Heaton became the chair of the History Department and has served in that post ever since. Throughout his years of graduate training in the history of the American West and American Indians, Heaton was privileged to work with some of the brightest lights in Western history. These included Anne M. Butler, Clyde A. Milner II, and David Rich Lewis at USU and Albert L. Hurtado and Peter Iverson at ASU. They shared their knowledge and provided a broad introduction to history, its practitioners, and professional practices. These mentors also introduced him to the Western History Association. After the publication of his book The Shoshone-Bannocks: Culture and Commerce at Fort Hall, 1870-1940 (U. Press of Kansas, 2005) Heaton began a NSF funded research project on Athabascans of the Interior Alaska. The first publication to come from this effort will be an article in the 2012 summer issue of the Western Historical Quarterly titled “Athabascan Village Stores: Subsistence Shopping in Interior Alaska, 18501950.” The Heaton family currently lives in a log home in the boreal forest a few miles outside of Fairbanks near the historic Ester mining camp. John and Rebecca and their three children Cassidy, Samuel, and Sophia have survived twelve arctic winters now. Among the many hard lessons of life in Alaska that Heaton has learned is that it is preferable to avoid changing flat tires at minus forty-five degrees Fahrenheit.
Farewell from Kevin Fernlund Dear WHA Members, This is my last message to you, as your executive director. I want to tell you what an honor and privilege it has been these past six years to serve you and this great organization. And during this time we have accomplished a great deal. I have had the opportunity to plan and direct six great meetings—St. Louis, Oklahoma City, Salt Lake, Denver, Incline Village (Lake Tahoe), and Oakland. (I’m planning Denver 2012 but John Heaton, the next executive director, will direct that meeting). In terms of total registrations and sessions, what does all of this add up to? I think it comes to something like 4,500 registrations and 360 or so sessions, which does not count numerous banquet and special events. And I scouted the next two conference sites—Tucson (the “Old Pueblo” as well as my hometown) and Newport Beach. Of course, when I say “I” did this I mean I did this with the help of a terrific staff (over the years the WHA staff included Betty Ditmeyer, Laura Diel, Pat Barge, Valenda Curtis, Adam Michalski, Erin O’Malley, Angela Scheer, Matthew Morris, Berta Simic, Danielle Demarest, Ashley Lock, and Aaron Bashirian), with the help of the local arrangements committees, with the help of the program committees, with the help of the Council, and, of course, with the help of the WHA presidents. I must say that the very best thing about being director is that you get to work closely with the presidents—great people and scholars all. There is a good reason why they are our presidents. I got to know well Walter Nugent, Dave Edmunds, Virginia Scharff, Sherry Smith, John Wunder, Quintard Taylor, Al Hurtado, and Donald Worster. Along the way, we did a lot of good things. We made progress on endowing our awards. But we need to raise more money for this purpose. And I’m very pleased to see how much progress the Teaching Committee, under the able leadership of Brian Collier and Lindsey Passenger Wieck, has made in reaching out to K-12 teachers; to making what teachers do important to what all of us do. This edition of the WHA newsletter is dedicated to the importance of teaching, at every level.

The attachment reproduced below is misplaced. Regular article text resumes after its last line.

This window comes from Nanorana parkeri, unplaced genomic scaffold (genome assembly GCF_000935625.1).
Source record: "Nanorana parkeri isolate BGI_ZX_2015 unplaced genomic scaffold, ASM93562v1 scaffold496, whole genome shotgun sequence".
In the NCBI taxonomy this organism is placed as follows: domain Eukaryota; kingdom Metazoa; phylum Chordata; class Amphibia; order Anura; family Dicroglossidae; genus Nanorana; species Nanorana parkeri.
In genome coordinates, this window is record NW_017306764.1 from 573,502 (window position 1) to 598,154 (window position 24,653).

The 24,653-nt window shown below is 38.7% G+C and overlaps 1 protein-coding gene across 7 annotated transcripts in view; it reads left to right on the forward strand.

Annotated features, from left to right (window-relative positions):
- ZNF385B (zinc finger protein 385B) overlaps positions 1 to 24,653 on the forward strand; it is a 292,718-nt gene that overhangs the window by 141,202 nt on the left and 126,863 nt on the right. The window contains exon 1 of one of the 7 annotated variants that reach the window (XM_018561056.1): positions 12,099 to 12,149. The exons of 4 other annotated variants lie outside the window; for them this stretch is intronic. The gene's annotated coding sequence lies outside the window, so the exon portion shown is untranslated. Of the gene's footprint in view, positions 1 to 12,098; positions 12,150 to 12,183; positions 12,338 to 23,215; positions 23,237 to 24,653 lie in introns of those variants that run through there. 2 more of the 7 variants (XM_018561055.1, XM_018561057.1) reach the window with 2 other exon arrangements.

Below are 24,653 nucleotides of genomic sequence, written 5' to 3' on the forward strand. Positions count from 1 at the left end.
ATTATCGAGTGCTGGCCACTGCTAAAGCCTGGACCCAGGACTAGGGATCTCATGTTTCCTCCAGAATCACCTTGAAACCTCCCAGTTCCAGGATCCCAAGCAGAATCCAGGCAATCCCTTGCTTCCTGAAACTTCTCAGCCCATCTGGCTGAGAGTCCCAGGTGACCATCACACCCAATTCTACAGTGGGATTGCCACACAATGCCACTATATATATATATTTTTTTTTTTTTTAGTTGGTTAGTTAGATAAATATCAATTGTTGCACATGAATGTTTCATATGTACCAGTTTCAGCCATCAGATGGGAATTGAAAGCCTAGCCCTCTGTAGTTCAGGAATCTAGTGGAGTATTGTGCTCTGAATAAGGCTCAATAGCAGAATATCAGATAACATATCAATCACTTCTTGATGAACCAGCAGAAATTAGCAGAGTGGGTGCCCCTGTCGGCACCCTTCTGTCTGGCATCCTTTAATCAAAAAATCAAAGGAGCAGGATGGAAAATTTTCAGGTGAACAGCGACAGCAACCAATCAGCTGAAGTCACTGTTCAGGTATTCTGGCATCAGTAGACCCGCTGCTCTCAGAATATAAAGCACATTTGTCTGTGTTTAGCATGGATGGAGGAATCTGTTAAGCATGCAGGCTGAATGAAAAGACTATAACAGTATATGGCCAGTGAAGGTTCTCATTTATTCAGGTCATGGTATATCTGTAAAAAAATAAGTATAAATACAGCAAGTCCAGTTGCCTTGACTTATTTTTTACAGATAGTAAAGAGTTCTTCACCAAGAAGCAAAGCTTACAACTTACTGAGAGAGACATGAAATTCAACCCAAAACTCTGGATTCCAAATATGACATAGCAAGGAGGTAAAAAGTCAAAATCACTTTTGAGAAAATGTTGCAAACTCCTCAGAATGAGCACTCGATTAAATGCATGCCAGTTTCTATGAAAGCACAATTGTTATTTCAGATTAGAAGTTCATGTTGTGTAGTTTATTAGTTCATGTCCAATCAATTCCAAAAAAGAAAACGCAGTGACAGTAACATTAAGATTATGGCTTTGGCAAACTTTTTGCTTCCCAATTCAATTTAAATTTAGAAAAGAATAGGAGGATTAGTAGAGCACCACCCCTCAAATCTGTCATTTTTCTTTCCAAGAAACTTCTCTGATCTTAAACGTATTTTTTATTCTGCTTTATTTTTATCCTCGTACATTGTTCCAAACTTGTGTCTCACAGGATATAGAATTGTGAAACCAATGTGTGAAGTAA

WHA Council Members President Albert Hurtado (2014) University of Oklahoma President-Elect Donald Worster (2015) University of Kansas Executive Director Kevin Fernlund (2014) University of Missouri, St. Louis WHA Council Dan Flores (2012) University of Montana Karen Merrill (2012) Williams College John Wunder (2012) University of Nebraska Louis Warren (2013) University of California, Davis Sandra Schackel (2013) Santa Fe, New Mexico George Miles (2013) Beinecke Library Quintard Taylor (2013) University of Washington Mark Fiege (2014) Colorado State University Marsha Weisiger (2014) University of Oregon Nominating Committee Alessandra Tamulevich (2012) University of Oklahoma Press Durwood Ball (2012) University of New Mexico Thomas Andrews (2012) University of Colorado, Denver Kathleen Brosnan (2013) University of Houston Margaret Jacobs (2013) University of Nebraska, Lincoln